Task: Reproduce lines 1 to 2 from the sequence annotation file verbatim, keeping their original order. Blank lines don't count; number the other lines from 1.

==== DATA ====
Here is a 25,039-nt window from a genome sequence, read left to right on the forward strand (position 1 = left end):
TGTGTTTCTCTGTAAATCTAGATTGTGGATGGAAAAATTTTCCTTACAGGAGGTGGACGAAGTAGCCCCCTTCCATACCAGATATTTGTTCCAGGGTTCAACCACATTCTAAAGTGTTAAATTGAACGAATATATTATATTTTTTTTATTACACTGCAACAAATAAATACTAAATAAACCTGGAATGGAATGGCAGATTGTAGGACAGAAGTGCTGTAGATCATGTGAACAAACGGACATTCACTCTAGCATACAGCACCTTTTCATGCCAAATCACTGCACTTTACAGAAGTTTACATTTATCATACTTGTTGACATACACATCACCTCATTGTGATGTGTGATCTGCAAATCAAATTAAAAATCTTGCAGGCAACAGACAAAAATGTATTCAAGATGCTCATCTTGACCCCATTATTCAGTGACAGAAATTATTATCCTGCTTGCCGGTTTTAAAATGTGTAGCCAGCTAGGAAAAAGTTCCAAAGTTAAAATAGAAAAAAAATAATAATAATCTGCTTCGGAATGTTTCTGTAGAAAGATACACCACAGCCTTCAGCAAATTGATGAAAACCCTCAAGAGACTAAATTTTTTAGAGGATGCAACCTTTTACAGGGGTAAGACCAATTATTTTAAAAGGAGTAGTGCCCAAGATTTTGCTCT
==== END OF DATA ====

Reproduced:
Here is a 25,039-nt window from a genome sequence, read left to right on the forward strand (position 1 = left end):
TGTGTTTCTCTGTAAATCTAGATTGTGGATGGAAAAATTTTCCTTACAGGAGGTGGACGAAGTAGCCCCCTTCCATACCAGATATTTGTTCCAGGGTTCAACCACATTCTAAAGTGTTAAATTGAACGAATATATTATATTTTTTTTATTACACTGCAACAAATAAATACTAAATAAACCTGGAATGGAATGGCAGATTGTAGGACAGAAGTGCTGTAGATCATGTGAACAAACGGACATTCACTCTAGCATACAGCACCTTTTCATGCCAAATCACTGCACTTTACAGAAGTTTACATTTATCATACTTGTTGACATACACATCACCTCATTGTGATGTGTGATCTGCAAATCAAATTAAAAATCTTGCAGGCAACAGACAAAAATGTATTCAAGATGCTCATCTTGACCCCATTATTCAGTGACAGAAATTATTATCCTGCTTGCCGGTTTTAAAATGTGTAGCCAGCTAGGAAAAAGTTCCAAAGTTAAAATAGAAAAAAAATAATAATAATCTGCTTCGGAATGTTTCTGTAGAAAGATACACCACAGCCTTCAGCAAATTGATGAAAACCCTCAAGAGACTAAATTTTTTAGAGGATGCAACCTTTTACAGGGGTAAGACCAATTATTTTAAAAGGAGTAGTGCCCAAGATTTTGCTCT